As part of the modernization effort unveiled on Thursday, Hitachi Energy will replace the existing Châteauguay system’s existing equipment to increase its efficiency and controllability. The company said the upgrade would also raise the power conversion capacity of the Châteauguay HVDC system by 50%.
“Hitachi Energy is supplying a ‘back-to-back’ converter station, which converts AC power to DC then reconverts it to AC from DC, enabling the interconnection of the 735 kV Canadian and 765 kV New York grids which are ‘out of phase’ and cannot be connected directly via traditional AC systems,” it explained.
Boosting Asynchronous Interconnection Capacity
Hitachi Energy says that 70% of the world’s 200-GW HVDC base is installed with its technology. The company retains a 70-year-old heritage in HVDC expertise, which began in 1954, when ASEA, ABB’s predecessor, pioneered the world’s first commercial HVDC link in Sweden.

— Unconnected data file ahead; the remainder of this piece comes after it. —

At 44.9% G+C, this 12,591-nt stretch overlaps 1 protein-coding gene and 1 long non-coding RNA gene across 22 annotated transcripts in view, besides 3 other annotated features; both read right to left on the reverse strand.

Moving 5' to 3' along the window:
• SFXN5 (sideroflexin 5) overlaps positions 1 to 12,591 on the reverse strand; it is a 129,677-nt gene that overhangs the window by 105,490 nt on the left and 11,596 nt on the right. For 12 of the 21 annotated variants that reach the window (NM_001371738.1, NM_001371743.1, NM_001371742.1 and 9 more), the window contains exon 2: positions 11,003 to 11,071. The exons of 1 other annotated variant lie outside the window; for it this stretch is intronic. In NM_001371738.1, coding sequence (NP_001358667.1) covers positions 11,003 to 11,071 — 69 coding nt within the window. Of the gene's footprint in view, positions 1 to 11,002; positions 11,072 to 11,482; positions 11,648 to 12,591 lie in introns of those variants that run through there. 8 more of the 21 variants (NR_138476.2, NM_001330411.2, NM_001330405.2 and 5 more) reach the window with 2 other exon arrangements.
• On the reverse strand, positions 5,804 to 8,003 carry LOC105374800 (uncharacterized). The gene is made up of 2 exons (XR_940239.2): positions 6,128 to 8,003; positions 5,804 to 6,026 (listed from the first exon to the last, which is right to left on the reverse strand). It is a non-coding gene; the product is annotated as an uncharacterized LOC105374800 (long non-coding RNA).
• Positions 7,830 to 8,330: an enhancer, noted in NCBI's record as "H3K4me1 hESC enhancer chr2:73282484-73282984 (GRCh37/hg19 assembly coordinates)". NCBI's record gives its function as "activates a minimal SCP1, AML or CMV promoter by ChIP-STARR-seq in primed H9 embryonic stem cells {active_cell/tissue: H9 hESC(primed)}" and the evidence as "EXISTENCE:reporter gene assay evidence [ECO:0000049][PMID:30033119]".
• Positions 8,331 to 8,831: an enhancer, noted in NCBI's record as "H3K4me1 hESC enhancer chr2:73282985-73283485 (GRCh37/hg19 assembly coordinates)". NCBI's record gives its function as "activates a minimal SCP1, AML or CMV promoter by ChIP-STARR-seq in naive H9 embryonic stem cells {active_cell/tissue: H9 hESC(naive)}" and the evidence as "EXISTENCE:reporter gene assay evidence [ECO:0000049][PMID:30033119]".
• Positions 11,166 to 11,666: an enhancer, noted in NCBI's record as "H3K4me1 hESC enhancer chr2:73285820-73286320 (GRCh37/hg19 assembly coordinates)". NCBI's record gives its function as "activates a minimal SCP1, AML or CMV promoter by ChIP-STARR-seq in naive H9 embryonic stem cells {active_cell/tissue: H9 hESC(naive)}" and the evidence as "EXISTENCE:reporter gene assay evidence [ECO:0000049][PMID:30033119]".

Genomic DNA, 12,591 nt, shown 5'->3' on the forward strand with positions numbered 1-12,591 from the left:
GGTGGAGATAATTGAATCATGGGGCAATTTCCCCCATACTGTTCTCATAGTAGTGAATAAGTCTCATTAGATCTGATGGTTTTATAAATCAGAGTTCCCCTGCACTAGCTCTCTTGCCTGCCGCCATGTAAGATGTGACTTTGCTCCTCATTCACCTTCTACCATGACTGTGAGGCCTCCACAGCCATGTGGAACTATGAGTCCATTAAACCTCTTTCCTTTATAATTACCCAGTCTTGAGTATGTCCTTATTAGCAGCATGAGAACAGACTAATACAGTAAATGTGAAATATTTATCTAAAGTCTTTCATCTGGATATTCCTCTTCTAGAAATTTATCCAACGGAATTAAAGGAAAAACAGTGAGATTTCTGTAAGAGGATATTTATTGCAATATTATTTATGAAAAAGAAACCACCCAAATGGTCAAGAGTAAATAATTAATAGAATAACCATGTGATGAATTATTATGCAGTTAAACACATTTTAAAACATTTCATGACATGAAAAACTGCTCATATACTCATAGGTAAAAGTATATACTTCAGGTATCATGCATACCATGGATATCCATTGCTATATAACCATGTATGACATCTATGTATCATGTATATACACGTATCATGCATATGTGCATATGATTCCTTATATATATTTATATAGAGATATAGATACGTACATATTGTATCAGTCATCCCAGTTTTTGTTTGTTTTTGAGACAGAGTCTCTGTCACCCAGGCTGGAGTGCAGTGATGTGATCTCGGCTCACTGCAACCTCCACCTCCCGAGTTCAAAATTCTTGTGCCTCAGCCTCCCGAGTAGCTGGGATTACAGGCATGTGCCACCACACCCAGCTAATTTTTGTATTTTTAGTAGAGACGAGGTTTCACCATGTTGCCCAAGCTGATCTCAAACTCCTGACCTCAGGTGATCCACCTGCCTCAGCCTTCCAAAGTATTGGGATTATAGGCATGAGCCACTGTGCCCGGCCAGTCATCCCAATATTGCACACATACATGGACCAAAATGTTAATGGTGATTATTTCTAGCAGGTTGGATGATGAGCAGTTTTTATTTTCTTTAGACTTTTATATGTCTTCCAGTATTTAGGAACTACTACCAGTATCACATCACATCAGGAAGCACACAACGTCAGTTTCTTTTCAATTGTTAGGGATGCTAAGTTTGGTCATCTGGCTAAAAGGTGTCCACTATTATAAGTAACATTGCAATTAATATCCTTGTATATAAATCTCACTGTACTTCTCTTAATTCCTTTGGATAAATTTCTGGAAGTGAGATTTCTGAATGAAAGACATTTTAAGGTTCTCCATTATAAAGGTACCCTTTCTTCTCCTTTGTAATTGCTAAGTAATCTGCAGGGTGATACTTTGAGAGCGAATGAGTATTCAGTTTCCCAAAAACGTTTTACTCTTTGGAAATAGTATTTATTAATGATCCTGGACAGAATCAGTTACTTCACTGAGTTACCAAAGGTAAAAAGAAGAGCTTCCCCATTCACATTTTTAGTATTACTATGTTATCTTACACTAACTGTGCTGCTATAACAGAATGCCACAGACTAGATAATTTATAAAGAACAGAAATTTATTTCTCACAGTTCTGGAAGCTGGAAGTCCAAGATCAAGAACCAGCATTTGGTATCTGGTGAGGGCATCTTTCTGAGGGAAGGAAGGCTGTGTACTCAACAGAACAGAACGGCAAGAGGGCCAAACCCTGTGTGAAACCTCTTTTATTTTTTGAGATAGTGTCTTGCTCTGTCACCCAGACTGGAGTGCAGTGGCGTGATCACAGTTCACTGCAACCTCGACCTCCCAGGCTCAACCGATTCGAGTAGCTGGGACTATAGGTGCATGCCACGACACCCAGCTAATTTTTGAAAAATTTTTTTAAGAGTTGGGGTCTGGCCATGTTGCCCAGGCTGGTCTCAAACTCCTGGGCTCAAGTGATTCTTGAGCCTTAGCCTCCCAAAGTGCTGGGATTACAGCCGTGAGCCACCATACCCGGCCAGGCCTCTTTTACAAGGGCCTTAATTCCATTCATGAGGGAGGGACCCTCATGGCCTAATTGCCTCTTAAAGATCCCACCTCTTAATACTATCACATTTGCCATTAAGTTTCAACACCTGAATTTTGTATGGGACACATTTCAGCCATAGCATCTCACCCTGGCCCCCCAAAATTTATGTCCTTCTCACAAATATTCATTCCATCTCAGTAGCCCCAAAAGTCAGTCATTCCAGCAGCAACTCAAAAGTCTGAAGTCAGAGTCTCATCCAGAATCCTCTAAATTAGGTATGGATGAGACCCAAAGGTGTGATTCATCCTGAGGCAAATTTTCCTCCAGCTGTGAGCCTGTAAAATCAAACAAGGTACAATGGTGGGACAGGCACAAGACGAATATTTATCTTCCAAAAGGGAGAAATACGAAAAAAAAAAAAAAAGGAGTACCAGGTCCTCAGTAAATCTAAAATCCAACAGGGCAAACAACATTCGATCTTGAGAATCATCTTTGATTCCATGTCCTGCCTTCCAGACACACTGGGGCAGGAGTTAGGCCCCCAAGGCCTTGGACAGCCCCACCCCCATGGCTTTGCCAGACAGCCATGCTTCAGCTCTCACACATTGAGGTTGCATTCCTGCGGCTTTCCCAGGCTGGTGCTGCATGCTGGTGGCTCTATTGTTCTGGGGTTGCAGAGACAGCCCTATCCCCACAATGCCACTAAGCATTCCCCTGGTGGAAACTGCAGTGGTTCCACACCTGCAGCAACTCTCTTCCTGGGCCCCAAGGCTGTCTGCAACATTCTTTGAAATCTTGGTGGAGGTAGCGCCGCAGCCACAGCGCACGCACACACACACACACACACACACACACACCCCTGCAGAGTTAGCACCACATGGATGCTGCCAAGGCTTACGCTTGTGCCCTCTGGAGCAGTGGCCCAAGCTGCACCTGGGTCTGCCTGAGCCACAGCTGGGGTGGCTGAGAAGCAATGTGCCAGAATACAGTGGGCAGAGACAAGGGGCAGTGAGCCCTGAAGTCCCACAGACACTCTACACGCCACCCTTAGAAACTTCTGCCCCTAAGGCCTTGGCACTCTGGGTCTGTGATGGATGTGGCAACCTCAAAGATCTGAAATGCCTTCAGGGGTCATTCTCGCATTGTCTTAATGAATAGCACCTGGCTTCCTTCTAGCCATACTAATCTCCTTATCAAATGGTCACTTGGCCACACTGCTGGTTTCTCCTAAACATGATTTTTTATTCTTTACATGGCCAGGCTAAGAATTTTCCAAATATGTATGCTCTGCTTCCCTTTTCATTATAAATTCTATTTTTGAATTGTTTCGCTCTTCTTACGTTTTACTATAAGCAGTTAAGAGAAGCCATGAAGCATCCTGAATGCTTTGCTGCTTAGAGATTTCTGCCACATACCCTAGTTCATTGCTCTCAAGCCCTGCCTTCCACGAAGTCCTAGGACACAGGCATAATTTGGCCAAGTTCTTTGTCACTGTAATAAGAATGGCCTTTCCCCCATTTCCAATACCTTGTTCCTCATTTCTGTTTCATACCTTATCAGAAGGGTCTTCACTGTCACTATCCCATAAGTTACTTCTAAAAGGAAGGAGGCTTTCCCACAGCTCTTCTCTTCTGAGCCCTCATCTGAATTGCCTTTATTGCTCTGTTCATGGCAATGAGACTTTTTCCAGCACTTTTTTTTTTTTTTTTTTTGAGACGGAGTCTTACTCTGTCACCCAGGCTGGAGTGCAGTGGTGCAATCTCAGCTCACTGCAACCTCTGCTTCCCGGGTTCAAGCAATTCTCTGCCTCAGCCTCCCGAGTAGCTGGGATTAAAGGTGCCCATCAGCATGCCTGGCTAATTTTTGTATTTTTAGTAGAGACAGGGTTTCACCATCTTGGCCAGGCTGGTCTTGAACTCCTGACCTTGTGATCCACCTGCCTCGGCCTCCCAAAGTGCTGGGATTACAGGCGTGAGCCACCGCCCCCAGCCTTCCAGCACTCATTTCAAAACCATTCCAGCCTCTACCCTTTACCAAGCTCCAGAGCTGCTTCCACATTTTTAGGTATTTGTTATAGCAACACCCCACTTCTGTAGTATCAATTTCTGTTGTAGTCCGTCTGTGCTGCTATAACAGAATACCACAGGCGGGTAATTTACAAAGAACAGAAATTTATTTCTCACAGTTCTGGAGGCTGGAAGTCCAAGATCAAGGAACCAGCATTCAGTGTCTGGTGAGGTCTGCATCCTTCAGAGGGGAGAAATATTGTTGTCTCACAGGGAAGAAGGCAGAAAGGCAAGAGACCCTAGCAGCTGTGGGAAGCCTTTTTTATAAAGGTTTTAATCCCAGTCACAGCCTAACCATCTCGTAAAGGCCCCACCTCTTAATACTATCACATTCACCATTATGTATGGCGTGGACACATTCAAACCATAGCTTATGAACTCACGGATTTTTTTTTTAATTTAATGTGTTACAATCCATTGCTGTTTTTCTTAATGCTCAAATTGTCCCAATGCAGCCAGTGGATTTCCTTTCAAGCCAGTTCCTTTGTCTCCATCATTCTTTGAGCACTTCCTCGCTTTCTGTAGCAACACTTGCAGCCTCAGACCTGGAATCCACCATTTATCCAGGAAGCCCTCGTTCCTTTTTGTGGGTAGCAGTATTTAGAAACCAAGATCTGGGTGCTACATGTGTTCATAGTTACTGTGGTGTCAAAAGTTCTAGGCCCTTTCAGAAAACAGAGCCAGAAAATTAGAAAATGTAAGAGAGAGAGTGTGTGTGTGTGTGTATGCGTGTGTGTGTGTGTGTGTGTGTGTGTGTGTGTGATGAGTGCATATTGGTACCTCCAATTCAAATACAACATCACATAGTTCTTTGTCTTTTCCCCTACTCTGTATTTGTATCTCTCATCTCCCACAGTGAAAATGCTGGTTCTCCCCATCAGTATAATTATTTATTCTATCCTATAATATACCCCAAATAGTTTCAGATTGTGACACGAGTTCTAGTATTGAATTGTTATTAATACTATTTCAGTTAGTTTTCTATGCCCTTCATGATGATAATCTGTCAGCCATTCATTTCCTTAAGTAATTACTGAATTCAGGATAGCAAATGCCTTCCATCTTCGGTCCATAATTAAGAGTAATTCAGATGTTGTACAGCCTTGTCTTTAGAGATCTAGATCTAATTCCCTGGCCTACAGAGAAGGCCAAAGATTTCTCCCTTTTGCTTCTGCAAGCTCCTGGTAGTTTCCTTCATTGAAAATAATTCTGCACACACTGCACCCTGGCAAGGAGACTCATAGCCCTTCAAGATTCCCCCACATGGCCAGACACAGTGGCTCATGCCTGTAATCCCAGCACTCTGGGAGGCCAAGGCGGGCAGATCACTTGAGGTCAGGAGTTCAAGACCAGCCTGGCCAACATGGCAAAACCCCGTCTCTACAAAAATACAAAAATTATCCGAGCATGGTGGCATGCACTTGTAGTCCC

Earlier this year, Roger Rosenqvist, vice president of business development for Hitachi Energy’s HVDC division in North America, told POWER that HVDC is well-suited to rapid changes on the grid owing to its many advantages over classical AC solutions. These include active power control, higher transfer capacities, no reactive power, longer possible transmission lengths, and lower active power losses.
HVDC’s ability to interconnect networks that operate asynchronously is also gaining traction, Rosenqvist noted. He said that feature might be especially beneficial in North America, where many asynchronous interconnections exist, such as projects linking Canada to the U.S.